OK, while that scene did not appear in the film, I kept expecting it to.  I also expected Scotty Evil from Austin Powers to show up and say "No Bane!  Just kill them already!  We've got the guns!"  I mean seriously, the plot hinges around Bane's asinine attempt to blackmail the U.S. government into letting him kill a city, for no other reason than revenge.  "Give in to my demands or I will blow up the city!"  "OK, what are your demands?"  "Let me blow up the city!"  Surely an acclaimed writer/director can come up with a more "realistic" plot than that.

And surely if you were a director who wanted to tell a relevant metaphor to today's issues, you would make your Dickensian analogy more clear to all people, as Bane is no Robespierre.  Surely if you wanted to tell a tale of two cities, you would not make a film that indulges the Fox News audience in their thought that our economic choices are unregulated capitalism or Stalinist communism.  And surely a director with both ambitions and a cinematic bar set as high as Christopher Nolan would spend more time on plot and less on IMAX action spectacles.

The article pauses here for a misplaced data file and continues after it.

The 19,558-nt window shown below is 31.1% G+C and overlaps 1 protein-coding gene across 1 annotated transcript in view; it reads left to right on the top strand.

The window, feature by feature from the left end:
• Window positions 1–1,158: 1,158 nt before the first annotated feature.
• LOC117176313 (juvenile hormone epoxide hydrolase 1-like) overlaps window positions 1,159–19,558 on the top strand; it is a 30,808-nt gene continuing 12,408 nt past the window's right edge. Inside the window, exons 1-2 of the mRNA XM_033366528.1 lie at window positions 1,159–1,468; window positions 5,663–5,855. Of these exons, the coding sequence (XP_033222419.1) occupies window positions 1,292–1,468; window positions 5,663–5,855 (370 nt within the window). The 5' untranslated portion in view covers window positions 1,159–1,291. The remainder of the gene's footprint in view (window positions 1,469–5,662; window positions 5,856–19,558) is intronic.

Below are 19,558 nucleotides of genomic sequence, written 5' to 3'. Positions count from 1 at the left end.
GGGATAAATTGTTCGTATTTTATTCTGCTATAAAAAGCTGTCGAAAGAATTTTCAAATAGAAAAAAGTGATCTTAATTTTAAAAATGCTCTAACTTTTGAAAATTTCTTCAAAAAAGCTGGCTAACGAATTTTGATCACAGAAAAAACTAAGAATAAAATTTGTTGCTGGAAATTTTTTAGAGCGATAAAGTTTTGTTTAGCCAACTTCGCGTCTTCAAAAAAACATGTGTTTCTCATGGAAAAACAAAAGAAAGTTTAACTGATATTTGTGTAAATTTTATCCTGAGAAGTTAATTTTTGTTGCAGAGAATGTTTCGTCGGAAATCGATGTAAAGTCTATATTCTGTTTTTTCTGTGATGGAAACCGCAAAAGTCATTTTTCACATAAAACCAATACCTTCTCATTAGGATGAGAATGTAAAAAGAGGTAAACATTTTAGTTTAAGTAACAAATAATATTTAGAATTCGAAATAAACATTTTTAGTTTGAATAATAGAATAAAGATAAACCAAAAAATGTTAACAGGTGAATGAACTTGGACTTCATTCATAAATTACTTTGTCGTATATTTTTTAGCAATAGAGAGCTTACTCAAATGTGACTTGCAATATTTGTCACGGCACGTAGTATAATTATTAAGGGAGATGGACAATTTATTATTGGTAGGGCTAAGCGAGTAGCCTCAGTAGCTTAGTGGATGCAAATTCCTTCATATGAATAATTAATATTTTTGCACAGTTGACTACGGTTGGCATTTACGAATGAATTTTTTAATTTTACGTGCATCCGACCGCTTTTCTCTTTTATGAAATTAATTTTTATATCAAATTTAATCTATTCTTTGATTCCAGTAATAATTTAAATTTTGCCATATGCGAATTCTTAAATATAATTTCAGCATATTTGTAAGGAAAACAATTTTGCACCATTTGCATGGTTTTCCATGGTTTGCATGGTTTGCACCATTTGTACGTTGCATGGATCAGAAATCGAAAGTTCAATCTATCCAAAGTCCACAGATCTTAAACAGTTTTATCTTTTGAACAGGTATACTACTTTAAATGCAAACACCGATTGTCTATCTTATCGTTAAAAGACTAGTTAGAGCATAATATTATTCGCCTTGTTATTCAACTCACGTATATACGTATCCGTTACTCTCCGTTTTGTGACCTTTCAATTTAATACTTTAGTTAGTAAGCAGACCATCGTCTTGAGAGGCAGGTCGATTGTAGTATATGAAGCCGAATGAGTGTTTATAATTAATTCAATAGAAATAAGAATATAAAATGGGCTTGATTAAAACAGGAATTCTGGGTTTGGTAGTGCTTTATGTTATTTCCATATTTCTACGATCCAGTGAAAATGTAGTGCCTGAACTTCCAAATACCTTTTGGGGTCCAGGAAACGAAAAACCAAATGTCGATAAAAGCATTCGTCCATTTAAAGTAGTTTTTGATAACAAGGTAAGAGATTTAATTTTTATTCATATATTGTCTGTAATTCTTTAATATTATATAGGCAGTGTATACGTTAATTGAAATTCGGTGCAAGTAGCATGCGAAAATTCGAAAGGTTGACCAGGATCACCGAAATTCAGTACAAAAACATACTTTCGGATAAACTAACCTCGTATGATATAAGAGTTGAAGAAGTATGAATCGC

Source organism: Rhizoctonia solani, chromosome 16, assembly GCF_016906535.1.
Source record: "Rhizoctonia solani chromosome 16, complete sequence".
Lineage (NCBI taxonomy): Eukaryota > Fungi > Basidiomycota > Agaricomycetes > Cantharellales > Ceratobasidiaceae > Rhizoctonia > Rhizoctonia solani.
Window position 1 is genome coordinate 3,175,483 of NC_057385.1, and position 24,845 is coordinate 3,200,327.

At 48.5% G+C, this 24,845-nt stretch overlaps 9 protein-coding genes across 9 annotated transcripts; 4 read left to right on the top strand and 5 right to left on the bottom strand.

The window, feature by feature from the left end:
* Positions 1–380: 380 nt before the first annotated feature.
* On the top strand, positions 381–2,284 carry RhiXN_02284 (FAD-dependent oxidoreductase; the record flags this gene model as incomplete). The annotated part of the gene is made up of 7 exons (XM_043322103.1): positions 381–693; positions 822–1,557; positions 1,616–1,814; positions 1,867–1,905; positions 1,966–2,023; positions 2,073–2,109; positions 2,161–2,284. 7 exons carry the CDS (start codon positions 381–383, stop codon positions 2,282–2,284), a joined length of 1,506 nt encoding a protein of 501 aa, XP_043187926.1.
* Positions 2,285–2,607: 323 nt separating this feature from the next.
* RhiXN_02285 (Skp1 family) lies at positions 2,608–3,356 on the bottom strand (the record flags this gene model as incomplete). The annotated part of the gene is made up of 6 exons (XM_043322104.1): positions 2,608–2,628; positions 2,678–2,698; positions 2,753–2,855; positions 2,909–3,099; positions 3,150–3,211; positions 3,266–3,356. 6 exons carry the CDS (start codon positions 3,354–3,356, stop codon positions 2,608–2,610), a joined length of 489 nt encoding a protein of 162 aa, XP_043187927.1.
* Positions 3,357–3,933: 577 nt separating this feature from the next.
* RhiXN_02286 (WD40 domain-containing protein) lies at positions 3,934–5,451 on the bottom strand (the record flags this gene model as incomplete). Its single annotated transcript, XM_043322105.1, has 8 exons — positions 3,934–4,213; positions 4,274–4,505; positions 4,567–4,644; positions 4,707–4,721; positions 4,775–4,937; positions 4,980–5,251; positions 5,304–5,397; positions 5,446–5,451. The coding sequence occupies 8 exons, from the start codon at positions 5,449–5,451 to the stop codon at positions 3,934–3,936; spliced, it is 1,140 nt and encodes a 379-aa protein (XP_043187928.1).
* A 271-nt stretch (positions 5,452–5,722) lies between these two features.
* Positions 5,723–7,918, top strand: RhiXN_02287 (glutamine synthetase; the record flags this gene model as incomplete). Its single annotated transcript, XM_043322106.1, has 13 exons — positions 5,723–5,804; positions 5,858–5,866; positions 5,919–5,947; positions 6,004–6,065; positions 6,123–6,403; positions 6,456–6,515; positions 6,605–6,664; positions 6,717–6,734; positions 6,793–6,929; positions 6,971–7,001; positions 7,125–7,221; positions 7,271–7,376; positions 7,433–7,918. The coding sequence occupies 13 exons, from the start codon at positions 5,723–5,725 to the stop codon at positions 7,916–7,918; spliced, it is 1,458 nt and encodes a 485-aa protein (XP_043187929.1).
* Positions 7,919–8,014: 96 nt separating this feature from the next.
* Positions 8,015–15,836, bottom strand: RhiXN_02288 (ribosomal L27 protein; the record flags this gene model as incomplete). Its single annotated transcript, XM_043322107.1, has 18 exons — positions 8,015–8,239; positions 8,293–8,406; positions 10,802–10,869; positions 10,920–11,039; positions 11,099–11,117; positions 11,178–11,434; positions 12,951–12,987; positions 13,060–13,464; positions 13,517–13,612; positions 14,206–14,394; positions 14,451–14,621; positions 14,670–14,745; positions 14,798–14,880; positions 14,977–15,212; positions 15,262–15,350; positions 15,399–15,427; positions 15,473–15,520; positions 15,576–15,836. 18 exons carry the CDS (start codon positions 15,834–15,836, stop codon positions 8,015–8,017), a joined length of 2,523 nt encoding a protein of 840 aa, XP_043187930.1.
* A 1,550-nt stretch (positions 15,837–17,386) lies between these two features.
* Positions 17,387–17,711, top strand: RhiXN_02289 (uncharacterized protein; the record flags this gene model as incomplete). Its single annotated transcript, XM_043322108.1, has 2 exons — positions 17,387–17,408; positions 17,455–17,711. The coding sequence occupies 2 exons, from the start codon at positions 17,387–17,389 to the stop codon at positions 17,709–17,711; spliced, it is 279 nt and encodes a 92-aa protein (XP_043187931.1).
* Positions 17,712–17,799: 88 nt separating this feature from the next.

Director/writer Nolan (with co-writers Jonathan Nolan & David Goyer) seems to have attempted to be as thought-provoking as in the "Dark Knight".  But where DK made you think about the war on terror, "Dark Knight Rising" makes you think about... um... class warfare?  Nihilism?  It's hard to tell, because while the villain in DK -- an anarchist and self-labelled "agent of chaos" -- was clearly bent on instilling terror in Gotham's citizens, the villain in DKR talks the class warfare talk, he clearly wants to kill everyone the city regardless of status.  In the first film of the trilogy, "Batman Begins", Bane's mentor  Ra's Al Ghul wanted to destroy Gotham because it was corrupt and crime-ridden and it needed to go away.  But by the time of DKR (set some 9 years later after BB) Gotham is now uncorrupt and peaceful and Bane only wants to destroy the city out of spite, killing himself in the process.